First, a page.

Radioactive waste melters assembled inside Vit Plant
One of two 300-ton melters installed in the Low-Activity Waste Facility.
Key pieces of equipment that will be used to treat radioactive tank waste at the Hanford Site have now been safely and successfully assembled at the Hanford Vit Plant.
The Department of Energy’s Office of River Protection (ORP) and Vit Plant contractor Bechtel National Inc. (BNI) announced the successful completion of assembly of the two nuclear waste melters, each at 300 tons, inside the LAW Facility.
“Assembling the melters is another indication we are completing the work necessary to achieve the Department’s Direct Feed Low-Activity Waste (DFLAW) approach to begin treating Hanford tank waste,” said Acting ORP Manager Ben Harp. “This approach will enable us to provide a more enduring means of protecting the Columbia River by starting treatment of the low-activity radioactive waste, the most mobile of the waste, as soon as 2022.”
Workers achieved assembly of the first melter in May, and finished the second in late August – both were accomplished ahead of schedule.
“With the melters assembled and all major process equipment already installed, our workforce remains on pace toward the construction complete contract milestone of June 2018 for the LAW Facility,” said Peggy McCullough, BNI project director for the WTP Project.
Employees from the Office of River Protection, Bechtel National, AECOM, and Atkins Engineering celebrate the completion test operations for the final phase of full-scale testing of pulse jet mixer vessels and control systems.
EDITOR'S NOTE: The following is an edited version of an article that appeared in the October 10, 2017, edition of the Department of Energy Office of Environmental Management's EM Update newsletter.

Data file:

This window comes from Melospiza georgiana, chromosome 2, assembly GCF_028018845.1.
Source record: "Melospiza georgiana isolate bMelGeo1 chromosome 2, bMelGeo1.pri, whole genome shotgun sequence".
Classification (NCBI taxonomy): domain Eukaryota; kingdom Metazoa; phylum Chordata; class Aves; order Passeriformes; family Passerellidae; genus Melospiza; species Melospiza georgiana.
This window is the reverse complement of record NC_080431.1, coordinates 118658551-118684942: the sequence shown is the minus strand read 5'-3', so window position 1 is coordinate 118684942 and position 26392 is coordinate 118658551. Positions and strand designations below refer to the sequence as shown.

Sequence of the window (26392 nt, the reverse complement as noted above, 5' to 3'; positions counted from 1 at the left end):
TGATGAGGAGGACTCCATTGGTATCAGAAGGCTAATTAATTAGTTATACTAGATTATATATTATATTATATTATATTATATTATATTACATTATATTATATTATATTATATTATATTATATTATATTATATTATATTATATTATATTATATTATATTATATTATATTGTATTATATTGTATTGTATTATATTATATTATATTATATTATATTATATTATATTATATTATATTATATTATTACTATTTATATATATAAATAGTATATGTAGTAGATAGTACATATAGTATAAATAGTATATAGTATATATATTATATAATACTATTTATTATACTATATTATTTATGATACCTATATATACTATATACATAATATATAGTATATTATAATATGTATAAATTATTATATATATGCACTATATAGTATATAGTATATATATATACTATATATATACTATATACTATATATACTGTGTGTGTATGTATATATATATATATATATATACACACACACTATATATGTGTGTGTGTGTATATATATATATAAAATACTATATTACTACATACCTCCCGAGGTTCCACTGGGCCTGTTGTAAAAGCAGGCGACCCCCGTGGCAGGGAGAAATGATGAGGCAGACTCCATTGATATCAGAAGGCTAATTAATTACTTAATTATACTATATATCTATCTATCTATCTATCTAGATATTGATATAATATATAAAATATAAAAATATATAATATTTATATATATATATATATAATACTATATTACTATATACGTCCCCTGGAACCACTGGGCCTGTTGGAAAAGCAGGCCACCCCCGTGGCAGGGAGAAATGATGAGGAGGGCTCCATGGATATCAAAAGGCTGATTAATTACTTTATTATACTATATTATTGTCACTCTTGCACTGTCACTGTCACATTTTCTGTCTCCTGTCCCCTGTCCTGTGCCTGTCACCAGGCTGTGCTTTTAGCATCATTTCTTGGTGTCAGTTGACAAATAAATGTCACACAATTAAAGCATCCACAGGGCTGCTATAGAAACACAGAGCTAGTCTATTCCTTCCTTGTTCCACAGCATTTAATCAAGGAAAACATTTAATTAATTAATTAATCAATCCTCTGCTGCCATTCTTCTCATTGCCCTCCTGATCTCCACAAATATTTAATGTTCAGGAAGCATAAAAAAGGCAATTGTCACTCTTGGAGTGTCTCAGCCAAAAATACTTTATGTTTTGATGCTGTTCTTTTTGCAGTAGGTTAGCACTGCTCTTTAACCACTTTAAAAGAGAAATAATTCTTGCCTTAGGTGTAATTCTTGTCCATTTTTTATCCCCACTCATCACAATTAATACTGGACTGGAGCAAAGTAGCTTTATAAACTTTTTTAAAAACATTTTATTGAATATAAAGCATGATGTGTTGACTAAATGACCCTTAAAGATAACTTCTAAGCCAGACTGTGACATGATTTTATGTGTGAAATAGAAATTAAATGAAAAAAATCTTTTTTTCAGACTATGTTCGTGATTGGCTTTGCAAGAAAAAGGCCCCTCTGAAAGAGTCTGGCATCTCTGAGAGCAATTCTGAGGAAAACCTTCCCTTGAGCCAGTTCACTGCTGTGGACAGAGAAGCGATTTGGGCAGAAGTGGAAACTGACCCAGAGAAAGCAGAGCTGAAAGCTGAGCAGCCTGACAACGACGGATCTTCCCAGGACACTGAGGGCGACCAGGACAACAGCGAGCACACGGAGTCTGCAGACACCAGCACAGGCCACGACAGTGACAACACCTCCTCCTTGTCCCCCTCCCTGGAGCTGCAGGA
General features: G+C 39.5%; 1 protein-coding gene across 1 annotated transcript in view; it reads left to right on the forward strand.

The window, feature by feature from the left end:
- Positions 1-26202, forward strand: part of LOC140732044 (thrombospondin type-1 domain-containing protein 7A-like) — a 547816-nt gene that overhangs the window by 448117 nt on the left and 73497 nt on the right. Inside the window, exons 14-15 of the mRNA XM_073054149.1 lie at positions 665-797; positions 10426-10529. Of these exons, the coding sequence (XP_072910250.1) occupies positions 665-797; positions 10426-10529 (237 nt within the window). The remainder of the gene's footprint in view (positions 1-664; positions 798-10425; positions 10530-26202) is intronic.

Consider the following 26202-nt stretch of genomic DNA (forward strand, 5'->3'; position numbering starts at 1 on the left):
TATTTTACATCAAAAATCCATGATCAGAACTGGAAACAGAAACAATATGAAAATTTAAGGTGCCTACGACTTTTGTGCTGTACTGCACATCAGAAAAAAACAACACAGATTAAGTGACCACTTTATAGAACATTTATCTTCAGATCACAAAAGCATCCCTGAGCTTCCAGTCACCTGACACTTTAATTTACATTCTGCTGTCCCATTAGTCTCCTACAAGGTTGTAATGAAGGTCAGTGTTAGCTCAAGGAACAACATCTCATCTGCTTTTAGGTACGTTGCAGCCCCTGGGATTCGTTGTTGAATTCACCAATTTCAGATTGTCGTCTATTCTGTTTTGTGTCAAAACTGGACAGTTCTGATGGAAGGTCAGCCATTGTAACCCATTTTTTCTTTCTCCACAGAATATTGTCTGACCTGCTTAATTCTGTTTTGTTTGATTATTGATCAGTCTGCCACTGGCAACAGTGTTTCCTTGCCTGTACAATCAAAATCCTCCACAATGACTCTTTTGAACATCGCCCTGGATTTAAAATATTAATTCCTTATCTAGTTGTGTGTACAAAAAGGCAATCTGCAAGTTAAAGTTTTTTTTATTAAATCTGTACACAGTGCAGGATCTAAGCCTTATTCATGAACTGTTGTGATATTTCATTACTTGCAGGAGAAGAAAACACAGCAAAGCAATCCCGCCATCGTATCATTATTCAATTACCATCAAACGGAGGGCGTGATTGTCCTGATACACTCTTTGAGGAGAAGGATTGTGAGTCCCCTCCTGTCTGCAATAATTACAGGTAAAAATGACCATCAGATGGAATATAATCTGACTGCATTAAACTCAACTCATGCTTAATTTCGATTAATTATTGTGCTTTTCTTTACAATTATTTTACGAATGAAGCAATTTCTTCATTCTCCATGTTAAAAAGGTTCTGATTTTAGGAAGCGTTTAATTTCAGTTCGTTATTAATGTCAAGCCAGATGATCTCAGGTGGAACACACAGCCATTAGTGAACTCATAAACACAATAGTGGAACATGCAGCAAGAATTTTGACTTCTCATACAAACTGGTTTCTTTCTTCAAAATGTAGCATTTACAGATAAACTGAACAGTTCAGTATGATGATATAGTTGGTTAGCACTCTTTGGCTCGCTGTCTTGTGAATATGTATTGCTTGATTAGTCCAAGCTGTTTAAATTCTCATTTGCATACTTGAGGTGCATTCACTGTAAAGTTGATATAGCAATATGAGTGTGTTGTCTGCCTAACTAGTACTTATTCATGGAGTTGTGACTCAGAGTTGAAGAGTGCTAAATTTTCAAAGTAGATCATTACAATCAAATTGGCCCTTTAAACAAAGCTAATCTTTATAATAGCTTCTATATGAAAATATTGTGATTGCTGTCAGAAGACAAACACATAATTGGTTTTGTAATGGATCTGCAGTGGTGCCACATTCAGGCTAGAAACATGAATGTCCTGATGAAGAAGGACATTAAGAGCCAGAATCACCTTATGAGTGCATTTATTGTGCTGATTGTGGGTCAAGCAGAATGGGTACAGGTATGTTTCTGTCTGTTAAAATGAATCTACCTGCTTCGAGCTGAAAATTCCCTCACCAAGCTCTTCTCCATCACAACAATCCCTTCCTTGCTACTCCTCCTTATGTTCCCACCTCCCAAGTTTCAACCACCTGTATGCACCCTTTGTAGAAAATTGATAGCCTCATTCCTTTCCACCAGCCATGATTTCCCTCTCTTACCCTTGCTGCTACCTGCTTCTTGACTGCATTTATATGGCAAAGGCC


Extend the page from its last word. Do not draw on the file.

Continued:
The final phase of full-scale testing has wrapped up for the pulse jet mixer (PJM) vessels and control systems intended for use in the Hanford Vit Plant's Pretreatment Facility.
The PJM vessels and control systems are designed to safely mix radioactive tank waste as it moves through the Pretreatment Facility. The results of the recently completed testing will be used to inform the final design of the vessels intended to be used at the facility.
“Addressing the technical questions surrounding PJMs is an important accomplishment on the Pretreatment Facility,” said Bill Hamel, Federal Project Director for the Vit Plant at the U.S. Department of Energy, Office of River Protection. “The collaboration among DOE and contractors over the four years of testing should be a model for how we do business.”
Frank Salaman, BNI manager of procurement and subcontracts for the Vit Plant, displays EM’s letter recognizing the company for its more than $7.8 million in federal cost savings.
EDITOR'S NOTE: The following is an edited version of an article that appeared in the August 31, 2017, edition of the Department of Energy Office of Environmental Management's EM Update newsletter.
Bechtel National Inc. (BNI) and the Vit Plant were lauded by the Department of Energy Office of Environmental Management (EM) for achieving federal cost savings of more than $7.8 million in procurements and subcontracts in fiscal year 2016 (FY16).
The Vit Plant's $7,841,000 savings exceeded its FY16 goal of $3.1 million by 152 percent. The savings resulted from BNI’s strategic negotiations with vendors and use of EM-sponsored eProcurement and eSourcing tools, which allow contractors to obtain bids from different suppliers via an online portal.
It was the second consecutive year EM commended BNI for surpassing its SSI goal. WTP saved $3.4 million in fiscal year 2015.
Ralph Holland, head of EM contracting activity, thanked the Vit Plant team for its commitment to EM’s Strategic Sourcing Initiative (SSI). BNI saved $7.1 million in the SSI, the second-highest FY16 total of all participating EM prime contractors.
The SSI initiative applies an organized, systematic, and collaborative approach to acquire commonly used goods and services. It enables EM contractors to partner with companies to develop optimal solutions, share best practices, and create a strategic sourcing community.
Vit Plant employees are often recognized as experts in their fields. Two radiological engineers are the latest to earn this designation after receiving awards from the Columbia Chapter of the Health Physics Society (CCHPS).
Jennifer Bean was honored as the Early Career Health Physicist of the Year, and Russ Lauber was voted Health Physicist of the Year at the annual CCHPS awards banquet this summer.